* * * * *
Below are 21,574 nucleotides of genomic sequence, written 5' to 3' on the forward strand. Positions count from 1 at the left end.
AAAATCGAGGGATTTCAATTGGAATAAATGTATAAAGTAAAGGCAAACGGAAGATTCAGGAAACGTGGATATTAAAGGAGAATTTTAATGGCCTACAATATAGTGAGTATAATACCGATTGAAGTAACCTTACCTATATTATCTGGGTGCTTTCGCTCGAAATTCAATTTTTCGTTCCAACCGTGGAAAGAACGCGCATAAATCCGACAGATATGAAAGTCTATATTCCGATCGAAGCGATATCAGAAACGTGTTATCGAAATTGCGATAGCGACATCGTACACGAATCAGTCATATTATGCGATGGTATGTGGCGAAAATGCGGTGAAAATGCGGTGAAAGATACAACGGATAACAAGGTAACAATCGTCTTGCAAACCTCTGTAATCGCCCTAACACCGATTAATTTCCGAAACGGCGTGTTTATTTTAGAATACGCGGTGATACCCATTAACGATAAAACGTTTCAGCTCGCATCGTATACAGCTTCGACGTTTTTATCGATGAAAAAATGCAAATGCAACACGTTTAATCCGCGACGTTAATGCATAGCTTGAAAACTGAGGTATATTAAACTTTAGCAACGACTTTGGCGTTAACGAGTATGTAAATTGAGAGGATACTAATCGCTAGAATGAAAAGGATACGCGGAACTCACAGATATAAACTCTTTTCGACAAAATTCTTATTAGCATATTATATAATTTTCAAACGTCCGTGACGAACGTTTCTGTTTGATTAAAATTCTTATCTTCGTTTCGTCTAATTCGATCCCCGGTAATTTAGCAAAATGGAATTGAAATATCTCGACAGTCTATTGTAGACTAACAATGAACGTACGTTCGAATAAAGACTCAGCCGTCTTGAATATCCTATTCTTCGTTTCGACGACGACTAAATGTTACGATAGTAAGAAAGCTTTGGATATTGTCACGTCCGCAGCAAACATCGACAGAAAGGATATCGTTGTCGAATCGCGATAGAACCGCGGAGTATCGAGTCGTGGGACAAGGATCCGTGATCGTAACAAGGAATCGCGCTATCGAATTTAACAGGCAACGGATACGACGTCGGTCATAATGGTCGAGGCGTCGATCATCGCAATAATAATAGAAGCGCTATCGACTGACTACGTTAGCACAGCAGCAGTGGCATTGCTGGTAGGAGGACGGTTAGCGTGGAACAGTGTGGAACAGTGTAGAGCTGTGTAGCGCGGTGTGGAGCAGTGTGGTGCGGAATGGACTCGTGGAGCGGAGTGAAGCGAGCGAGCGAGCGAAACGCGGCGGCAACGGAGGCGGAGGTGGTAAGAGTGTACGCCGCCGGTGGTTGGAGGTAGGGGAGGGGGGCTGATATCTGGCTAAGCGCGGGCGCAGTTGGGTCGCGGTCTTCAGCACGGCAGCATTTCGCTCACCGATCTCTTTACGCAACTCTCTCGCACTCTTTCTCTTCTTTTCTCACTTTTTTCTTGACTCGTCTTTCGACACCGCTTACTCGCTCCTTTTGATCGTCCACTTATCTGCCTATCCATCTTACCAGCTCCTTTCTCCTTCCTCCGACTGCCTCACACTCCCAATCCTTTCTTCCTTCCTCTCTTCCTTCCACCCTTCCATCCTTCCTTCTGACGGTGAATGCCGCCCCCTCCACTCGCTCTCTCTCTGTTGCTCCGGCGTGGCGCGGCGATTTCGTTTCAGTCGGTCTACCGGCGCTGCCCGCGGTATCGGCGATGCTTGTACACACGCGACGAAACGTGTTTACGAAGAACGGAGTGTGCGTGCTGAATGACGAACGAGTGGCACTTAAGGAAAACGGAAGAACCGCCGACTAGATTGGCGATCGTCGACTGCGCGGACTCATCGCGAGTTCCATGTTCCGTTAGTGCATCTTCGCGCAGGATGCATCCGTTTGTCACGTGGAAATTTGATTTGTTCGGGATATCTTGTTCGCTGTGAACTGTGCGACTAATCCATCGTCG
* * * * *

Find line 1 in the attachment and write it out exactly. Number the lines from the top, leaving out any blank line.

Below are 21,574 nucleotides of genomic sequence, written 5' to 3' on the forward strand. Positions count from 1 at the left end.